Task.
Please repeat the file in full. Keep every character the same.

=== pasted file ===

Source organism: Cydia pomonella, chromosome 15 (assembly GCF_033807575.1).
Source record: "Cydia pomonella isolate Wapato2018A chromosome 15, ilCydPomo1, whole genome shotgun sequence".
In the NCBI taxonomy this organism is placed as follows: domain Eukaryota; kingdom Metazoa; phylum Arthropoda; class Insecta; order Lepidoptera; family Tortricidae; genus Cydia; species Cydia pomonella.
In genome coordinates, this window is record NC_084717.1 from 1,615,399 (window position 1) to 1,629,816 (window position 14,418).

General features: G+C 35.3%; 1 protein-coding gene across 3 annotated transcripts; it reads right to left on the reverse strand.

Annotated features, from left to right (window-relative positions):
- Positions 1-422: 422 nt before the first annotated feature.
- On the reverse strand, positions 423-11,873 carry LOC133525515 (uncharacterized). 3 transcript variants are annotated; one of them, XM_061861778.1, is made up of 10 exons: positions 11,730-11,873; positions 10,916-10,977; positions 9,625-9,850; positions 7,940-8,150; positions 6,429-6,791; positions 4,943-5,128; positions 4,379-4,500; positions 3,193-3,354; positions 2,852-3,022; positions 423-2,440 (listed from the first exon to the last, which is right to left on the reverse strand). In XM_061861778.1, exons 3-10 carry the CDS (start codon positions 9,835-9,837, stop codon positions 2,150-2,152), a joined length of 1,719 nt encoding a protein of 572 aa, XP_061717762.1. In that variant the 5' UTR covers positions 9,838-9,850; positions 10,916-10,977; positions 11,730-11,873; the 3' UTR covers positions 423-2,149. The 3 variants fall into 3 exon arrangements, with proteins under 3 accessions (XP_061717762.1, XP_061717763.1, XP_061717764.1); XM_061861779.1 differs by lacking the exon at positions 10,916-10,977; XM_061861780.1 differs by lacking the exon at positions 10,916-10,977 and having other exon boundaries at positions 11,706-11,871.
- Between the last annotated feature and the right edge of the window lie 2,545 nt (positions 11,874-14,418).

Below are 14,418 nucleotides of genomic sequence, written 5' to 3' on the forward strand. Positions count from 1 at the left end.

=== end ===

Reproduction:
Source organism: Cydia pomonella, chromosome 15 (assembly GCF_033807575.1).
Source record: "Cydia pomonella isolate Wapato2018A chromosome 15, ilCydPomo1, whole genome shotgun sequence".
In the NCBI taxonomy this organism is placed as follows: domain Eukaryota; kingdom Metazoa; phylum Arthropoda; class Insecta; order Lepidoptera; family Tortricidae; genus Cydia; species Cydia pomonella.
In genome coordinates, this window is record NC_084717.1 from 1,615,399 (window position 1) to 1,629,816 (window position 14,418).

General features: G+C 35.3%; 1 protein-coding gene across 3 annotated transcripts; it reads right to left on the reverse strand.

Annotated features, from left to right (window-relative positions):
- Positions 1-422: 422 nt before the first annotated feature.
- On the reverse strand, positions 423-11,873 carry LOC133525515 (uncharacterized). 3 transcript variants are annotated; one of them, XM_061861778.1, is made up of 10 exons: positions 11,730-11,873; positions 10,916-10,977; positions 9,625-9,850; positions 7,940-8,150; positions 6,429-6,791; positions 4,943-5,128; positions 4,379-4,500; positions 3,193-3,354; positions 2,852-3,022; positions 423-2,440 (listed from the first exon to the last, which is right to left on the reverse strand). In XM_061861778.1, exons 3-10 carry the CDS (start codon positions 9,835-9,837, stop codon positions 2,150-2,152), a joined length of 1,719 nt encoding a protein of 572 aa, XP_061717762.1. In that variant the 5' UTR covers positions 9,838-9,850; positions 10,916-10,977; positions 11,730-11,873; the 3' UTR covers positions 423-2,149. The 3 variants fall into 3 exon arrangements, with proteins under 3 accessions (XP_061717762.1, XP_061717763.1, XP_061717764.1); XM_061861779.1 differs by lacking the exon at positions 10,916-10,977; XM_061861780.1 differs by lacking the exon at positions 10,916-10,977 and having other exon boundaries at positions 11,706-11,871.
- Between the last annotated feature and the right edge of the window lie 2,545 nt (positions 11,874-14,418).

Below are 14,418 nucleotides of genomic sequence, written 5' to 3' on the forward strand. Positions count from 1 at the left end.